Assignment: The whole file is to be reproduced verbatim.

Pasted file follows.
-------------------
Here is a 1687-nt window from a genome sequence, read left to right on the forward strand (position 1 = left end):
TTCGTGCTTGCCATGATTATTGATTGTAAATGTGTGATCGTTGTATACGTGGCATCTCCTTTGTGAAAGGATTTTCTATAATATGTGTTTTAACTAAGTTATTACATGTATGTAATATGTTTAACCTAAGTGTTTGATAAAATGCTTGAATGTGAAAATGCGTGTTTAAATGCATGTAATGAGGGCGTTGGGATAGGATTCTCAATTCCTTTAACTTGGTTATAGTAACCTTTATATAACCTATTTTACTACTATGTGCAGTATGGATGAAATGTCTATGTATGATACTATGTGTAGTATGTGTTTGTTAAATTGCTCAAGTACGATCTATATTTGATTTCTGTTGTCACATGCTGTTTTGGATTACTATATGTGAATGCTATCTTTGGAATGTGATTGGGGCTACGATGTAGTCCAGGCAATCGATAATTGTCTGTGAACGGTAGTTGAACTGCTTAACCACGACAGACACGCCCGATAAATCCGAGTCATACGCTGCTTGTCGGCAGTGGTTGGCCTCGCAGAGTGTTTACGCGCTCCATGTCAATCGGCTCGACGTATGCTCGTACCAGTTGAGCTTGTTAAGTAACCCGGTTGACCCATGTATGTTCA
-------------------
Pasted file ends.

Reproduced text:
Here is a 1687-nt window from a genome sequence, read left to right on the forward strand (position 1 = left end):
TTCGTGCTTGCCATGATTATTGATTGTAAATGTGTGATCGTTGTATACGTGGCATCTCCTTTGTGAAAGGATTTTCTATAATATGTGTTTTAACTAAGTTATTACATGTATGTAATATGTTTAACCTAAGTGTTTGATAAAATGCTTGAATGTGAAAATGCGTGTTTAAATGCATGTAATGAGGGCGTTGGGATAGGATTCTCAATTCCTTTAACTTGGTTATAGTAACCTTTATATAACCTATTTTACTACTATGTGCAGTATGGATGAAATGTCTATGTATGATACTATGTGTAGTATGTGTTTGTTAAATTGCTCAAGTACGATCTATATTTGATTTCTGTTGTCACATGCTGTTTTGGATTACTATATGTGAATGCTATCTTTGGAATGTGATTGGGGCTACGATGTAGTCCAGGCAATCGATAATTGTCTGTGAACGGTAGTTGAACTGCTTAACCACGACAGACACGCCCGATAAATCCGAGTCATACGCTGCTTGTCGGCAGTGGTTGGCCTCGCAGAGTGTTTACGCGCTCCATGTCAATCGGCTCGACGTATGCTCGTACCAGTTGAGCTTGTTAAGTAACCCGGTTGACCCATGTATGTTCA